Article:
As with a great many other tentpole blockbusters, Warner Bros.’ The Batman was forced to delay its release date from July 2021 to October 2021 due to the production shutdown caused by the coronavirus pandemic. In the interim, it’s given star Robert Pattinson the time to dwell on all of the iterations that have proceeded him.
Initially, Pattinson saw the storied history of Batman on the big screen and the iconic performances that have resulted as a drawback to the role. Comparisons to Batmen of yesteryear are inescapable and, with them, the potential for disappointment. But over time, he’s come to view the challenge as a positive.
“I kind of like the fact that not only are there very, very, very well-done versions of the character which seem pretty definitive, but I was thinking that there are multiple definitive playings of the character,” he told GQ in a recent interview. “I was watching the making of Batman & Robin the other day. And even then, George Clooney was saying that he was worried about the fact that it’s sort of been done, that a lot of the ground you should cover with the character has been already covered. And that’s in ’96, ’97?”
Adam West, Michael Keaton, Val Kimer, George Clooney, Christian Bale and Ben Affleck have all donned the cape and cowl in live-action prior to Pattinson. Each actor and each film has differed in delivery and tone from campy schlock and gothic aesthetic to traumatized savior and weathered vigilante veteran. That’s where Pattinson is most excited, in the challenge of figuring out where his take on the character will land on the spectrum.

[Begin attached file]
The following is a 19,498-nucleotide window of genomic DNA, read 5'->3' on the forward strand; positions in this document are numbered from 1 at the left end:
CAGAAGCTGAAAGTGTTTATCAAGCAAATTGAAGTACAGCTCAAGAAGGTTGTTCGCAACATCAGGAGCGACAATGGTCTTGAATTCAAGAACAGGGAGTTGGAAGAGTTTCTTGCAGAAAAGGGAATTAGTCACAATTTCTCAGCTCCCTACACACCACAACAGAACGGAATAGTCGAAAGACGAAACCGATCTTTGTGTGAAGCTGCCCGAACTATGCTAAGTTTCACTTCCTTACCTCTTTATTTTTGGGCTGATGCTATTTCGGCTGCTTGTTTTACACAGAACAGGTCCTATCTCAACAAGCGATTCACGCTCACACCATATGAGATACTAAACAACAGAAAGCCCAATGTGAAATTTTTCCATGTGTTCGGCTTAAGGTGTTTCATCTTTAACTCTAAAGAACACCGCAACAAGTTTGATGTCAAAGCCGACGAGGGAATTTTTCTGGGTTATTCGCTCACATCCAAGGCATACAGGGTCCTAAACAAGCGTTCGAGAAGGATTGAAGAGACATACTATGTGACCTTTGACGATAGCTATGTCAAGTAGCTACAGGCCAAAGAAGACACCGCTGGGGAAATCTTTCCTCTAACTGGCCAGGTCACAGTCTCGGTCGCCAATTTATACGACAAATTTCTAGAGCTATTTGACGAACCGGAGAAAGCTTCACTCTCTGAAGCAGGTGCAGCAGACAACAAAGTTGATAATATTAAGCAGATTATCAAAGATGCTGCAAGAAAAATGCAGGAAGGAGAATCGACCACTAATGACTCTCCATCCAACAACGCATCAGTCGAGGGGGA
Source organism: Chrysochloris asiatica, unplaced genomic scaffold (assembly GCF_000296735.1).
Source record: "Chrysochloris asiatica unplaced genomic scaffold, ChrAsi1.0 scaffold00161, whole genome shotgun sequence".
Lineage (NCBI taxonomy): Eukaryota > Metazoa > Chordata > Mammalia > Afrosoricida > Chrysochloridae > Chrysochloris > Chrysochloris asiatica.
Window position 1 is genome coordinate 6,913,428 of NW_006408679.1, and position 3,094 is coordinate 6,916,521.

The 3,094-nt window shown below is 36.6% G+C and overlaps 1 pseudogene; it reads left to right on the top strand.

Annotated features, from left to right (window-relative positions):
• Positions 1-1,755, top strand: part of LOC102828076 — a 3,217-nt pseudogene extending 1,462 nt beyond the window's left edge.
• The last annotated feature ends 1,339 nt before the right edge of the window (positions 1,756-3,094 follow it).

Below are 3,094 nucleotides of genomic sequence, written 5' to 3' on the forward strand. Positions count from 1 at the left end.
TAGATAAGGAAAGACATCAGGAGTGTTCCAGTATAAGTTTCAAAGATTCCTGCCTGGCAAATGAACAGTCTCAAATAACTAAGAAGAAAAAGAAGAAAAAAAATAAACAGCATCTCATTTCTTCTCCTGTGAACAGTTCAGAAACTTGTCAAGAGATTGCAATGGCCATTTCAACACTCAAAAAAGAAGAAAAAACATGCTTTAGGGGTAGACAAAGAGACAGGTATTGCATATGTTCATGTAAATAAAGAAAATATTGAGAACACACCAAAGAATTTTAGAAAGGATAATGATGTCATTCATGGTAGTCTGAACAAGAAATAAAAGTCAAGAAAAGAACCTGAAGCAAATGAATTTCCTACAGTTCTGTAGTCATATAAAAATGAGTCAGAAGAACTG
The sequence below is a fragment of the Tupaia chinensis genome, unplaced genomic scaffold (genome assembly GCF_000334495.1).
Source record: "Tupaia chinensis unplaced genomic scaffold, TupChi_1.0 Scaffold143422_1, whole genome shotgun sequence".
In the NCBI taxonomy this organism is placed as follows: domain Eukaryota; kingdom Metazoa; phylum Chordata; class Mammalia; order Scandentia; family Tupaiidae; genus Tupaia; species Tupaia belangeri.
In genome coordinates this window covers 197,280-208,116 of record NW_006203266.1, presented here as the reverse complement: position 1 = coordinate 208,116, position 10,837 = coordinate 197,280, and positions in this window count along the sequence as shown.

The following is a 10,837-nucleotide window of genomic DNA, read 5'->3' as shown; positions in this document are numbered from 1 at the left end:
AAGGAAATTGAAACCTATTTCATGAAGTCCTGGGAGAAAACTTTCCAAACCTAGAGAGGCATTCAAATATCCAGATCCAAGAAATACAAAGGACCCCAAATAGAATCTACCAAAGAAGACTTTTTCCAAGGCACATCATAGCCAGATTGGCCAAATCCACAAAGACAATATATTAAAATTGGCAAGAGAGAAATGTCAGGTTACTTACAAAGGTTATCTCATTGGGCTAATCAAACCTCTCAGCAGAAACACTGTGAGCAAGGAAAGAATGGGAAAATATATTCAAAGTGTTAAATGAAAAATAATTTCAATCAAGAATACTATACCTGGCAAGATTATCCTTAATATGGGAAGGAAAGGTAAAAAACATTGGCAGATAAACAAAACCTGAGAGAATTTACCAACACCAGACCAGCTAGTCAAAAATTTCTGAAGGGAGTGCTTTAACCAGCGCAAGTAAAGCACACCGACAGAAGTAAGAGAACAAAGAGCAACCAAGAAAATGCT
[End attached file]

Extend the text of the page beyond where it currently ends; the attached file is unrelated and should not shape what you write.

“You’ve seen this sort of lighter version, you’ve seen a kind of jaded version, a kind of more animalistic version,” he said. “And the puzzle of it becomes quite satisfying, to think: Where’s my opening? And also, do I have anything inside me which would work if I could do it? And then also, it’s a legacy part, right? I like that.”
Earlier this year, the actor described his version of the character as “crazy and perverse” in an interview with the BBC. Writer/director Matt Reeves has previously described the film as “thrilling but also emotional” while stressing that it emphasizes Batman’s detective skills. Earlier this week, co-star Andy Serkis, who plays Alfred Pennyworth, suggested the film was darker and broodier than previous versions and noted that the relationship between his character and Bruce Wayne is the “emotional center” to the story. All told, it sounds like Pattinson has quite a bit to play with.